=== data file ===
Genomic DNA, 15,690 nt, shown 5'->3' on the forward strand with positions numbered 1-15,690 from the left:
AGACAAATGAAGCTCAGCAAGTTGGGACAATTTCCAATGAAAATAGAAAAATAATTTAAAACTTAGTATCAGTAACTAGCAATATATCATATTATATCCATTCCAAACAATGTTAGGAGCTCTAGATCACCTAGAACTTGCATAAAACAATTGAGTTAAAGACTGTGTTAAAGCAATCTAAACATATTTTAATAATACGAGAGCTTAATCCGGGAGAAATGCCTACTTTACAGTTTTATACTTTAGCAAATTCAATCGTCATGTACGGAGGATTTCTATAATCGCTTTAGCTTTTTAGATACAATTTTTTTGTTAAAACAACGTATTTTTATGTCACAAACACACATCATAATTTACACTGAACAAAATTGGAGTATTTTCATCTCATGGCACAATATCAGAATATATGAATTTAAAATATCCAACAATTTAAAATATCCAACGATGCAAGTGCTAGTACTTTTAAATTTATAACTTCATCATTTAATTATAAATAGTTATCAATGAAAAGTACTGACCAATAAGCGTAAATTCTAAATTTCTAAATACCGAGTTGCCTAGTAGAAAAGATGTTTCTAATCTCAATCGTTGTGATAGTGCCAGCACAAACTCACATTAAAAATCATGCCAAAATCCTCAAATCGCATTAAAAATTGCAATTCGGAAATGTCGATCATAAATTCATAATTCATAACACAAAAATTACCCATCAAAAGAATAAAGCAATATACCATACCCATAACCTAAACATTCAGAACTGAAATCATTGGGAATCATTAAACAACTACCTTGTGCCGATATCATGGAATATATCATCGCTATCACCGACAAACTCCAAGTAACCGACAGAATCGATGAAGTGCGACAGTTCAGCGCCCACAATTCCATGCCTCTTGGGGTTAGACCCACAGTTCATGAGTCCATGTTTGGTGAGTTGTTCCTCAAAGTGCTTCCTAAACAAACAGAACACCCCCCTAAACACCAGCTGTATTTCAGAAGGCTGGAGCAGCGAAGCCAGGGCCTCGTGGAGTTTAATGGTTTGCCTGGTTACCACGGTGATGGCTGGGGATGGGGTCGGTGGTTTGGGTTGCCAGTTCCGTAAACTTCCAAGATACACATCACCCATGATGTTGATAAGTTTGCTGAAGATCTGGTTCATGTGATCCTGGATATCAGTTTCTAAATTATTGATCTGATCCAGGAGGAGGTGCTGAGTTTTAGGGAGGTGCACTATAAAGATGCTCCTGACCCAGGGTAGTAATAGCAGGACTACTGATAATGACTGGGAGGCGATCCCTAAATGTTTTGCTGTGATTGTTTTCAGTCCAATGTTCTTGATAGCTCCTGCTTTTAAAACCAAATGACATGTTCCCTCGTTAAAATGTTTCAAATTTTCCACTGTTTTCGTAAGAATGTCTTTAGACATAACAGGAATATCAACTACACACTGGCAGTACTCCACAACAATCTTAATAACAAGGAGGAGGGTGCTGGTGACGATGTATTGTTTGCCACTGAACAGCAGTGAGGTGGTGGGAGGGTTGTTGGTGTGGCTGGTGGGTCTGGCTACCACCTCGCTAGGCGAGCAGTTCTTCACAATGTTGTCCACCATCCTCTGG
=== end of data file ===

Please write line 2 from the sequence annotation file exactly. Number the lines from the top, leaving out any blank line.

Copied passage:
AGACAAATGAAGCTCAGCAAGTTGGGACAATTTCCAATGAAAATAGAAAAATAATTTAAAACTTAGTATCAGTAACTAGCAATATATCATATTATATCCATTCCAAACAATGTTAGGAGCTCTAGATCACCTAGAACTTGCATAAAACAATTGAGTTAAAGACTGTGTTAAAGCAATCTAAACATATTTTAATAATACGAGAGCTTAATCCGGGAGAAATGCCTACTTTACAGTTTTATACTTTAGCAAATTCAATCGTCATGTACGGAGGATTTCTATAATCGCTTTAGCTTTTTAGATACAATTTTTTTGTTAAAACAACGTATTTTTATGTCACAAACACACATCATAATTTACACTGAACAAAATTGGAGTATTTTCATCTCATGGCACAATATCAGAATATATGAATTTAAAATATCCAACAATTTAAAATATCCAACGATGCAAGTGCTAGTACTTTTAAATTTATAACTTCATCATTTAATTATAAATAGTTATCAATGAAAAGTACTGACCAATAAGCGTAAATTCTAAATTTCTAAATACCGAGTTGCCTAGTAGAAAAGATGTTTCTAATCTCAATCGTTGTGATAGTGCCAGCACAAACTCACATTAAAAATCATGCCAAAATCCTCAAATCGCATTAAAAATTGCAATTCGGAAATGTCGATCATAAATTCATAATTCATAACACAAAAATTACCCATCAAAAGAATAAAGCAATATACCATACCCATAACCTAAACATTCAGAACTGAAATCATTGGGAATCATTAAACAACTACCTTGTGCCGATATCATGGAATATATCATCGCTATCACCGACAAACTCCAAGTAACCGACAGAATCGATGAAGTGCGACAGTTCAGCGCCCACAATTCCATGCCTCTTGGGGTTAGACCCACAGTTCATGAGTCCATGTTTGGTGAGTTGTTCCTCAAAGTGCTTCCTAAACAAACAGAACACCCCCCTAAACACCAGCTGTATTTCAGAAGGCTGGAGCAGCGAAGCCAGGGCCTCGTGGAGTTTAATGGTTTGCCTGGTTACCACGGTGATGGCTGGGGATGGGGTCGGTGGTTTGGGTTGCCAGTTCCGTAAACTTCCAAGATACACATCACCCATGATGTTGATAAGTTTGCTGAAGATCTGGTTCATGTGATCCTGGATATCAGTTTCTAAATTATTGATCTGATCCAGGAGGAGGTGCTGAGTTTTAGGGAGGTGCACTATAAAGATGCTCCTGACCCAGGGTAGTAATAGCAGGACTACTGATAATGACTGGGAGGCGATCCCTAAATGTTTTGCTGTGATTGTTTTCAGTCCAATGTTCTTGATAGCTCCTGCTTTTAAAACCAAATGACATGTTCCCTCGTTAAAATGTTTCAAATTTTCCACTGTTTTCGTAAGAATGTCTTTAGACATAACAGGAATATCAACTACACACTGGCAGTACTCCACAACAATCTTAATAACAAGGAGGAGGGTGCTGGTGACGATGTATTGTTTGCCACTGAACAGCAGTGAGGTGGTGGGAGGGTTGTTGGTGTGGCTGGTGGGTCTGGCTACCACCTCGCTAGGCGAGCAGTTCTTCACAATGTTGTCCACCATCCTCTGG